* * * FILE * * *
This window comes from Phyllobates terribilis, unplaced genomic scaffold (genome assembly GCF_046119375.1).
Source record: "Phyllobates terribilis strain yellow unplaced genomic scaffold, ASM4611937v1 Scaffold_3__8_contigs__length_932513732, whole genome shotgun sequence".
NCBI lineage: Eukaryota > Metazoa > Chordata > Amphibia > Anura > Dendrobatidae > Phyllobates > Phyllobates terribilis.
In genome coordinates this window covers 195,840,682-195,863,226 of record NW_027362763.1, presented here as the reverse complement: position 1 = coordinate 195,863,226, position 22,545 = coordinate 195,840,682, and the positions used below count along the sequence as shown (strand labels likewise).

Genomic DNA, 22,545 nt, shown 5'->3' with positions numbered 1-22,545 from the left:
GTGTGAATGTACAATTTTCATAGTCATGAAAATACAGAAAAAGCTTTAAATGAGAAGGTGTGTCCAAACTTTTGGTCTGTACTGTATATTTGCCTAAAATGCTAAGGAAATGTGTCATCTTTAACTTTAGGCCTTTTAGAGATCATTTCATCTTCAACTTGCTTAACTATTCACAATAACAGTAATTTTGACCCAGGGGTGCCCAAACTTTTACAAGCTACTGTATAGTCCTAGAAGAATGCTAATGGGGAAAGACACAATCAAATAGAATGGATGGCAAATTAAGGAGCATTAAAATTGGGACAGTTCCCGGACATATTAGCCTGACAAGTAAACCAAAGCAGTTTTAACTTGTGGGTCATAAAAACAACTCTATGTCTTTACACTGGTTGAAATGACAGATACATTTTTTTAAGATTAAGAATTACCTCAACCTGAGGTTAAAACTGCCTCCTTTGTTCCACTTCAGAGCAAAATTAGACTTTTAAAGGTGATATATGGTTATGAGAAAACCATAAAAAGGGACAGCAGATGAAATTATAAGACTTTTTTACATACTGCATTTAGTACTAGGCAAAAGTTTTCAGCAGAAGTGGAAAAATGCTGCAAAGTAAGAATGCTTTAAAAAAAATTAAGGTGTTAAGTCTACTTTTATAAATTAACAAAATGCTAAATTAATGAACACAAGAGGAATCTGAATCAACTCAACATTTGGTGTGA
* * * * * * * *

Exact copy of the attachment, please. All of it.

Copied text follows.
This window comes from Phyllobates terribilis, unplaced genomic scaffold (genome assembly GCF_046119375.1).
Source record: "Phyllobates terribilis strain yellow unplaced genomic scaffold, ASM4611937v1 Scaffold_3__8_contigs__length_932513732, whole genome shotgun sequence".
NCBI lineage: Eukaryota > Metazoa > Chordata > Amphibia > Anura > Dendrobatidae > Phyllobates > Phyllobates terribilis.
In genome coordinates this window covers 195,840,682-195,863,226 of record NW_027362763.1, presented here as the reverse complement: position 1 = coordinate 195,863,226, position 22,545 = coordinate 195,840,682, and the positions used below count along the sequence as shown (strand labels likewise).

Genomic DNA, 22,545 nt, shown 5'->3' with positions numbered 1-22,545 from the left:
GTGTGAATGTACAATTTTCATAGTCATGAAAATACAGAAAAAGCTTTAAATGAGAAGGTGTGTCCAAACTTTTGGTCTGTACTGTATATTTGCCTAAAATGCTAAGGAAATGTGTCATCTTTAACTTTAGGCCTTTTAGAGATCATTTCATCTTCAACTTGCTTAACTATTCACAATAACAGTAATTTTGACCCAGGGGTGCCCAAACTTTTACAAGCTACTGTATAGTCCTAGAAGAATGCTAATGGGGAAAGACACAATCAAATAGAATGGATGGCAAATTAAGGAGCATTAAAATTGGGACAGTTCCCGGACATATTAGCCTGACAAGTAAACCAAAGCAGTTTTAACTTGTGGGTCATAAAAACAACTCTATGTCTTTACACTGGTTGAAATGACAGATACATTTTTTTAAGATTAAGAATTACCTCAACCTGAGGTTAAAACTGCCTCCTTTGTTCCACTTCAGAGCAAAATTAGACTTTTAAAGGTGATATATGGTTATGAGAAAACCATAAAAAGGGACAGCAGATGAAATTATAAGACTTTTTTACATACTGCATTTAGTACTAGGCAAAAGTTTTCAGCAGAAGTGGAAAAATGCTGCAAAGTAAGAATGCTTTAAAAAAAATTAAGGTGTTAAGTCTACTTTTATAAATTAACAAAATGCTAAATTAATGAACACAAGAGGAATCTGAATCAACTCAACATTTGGTGTGA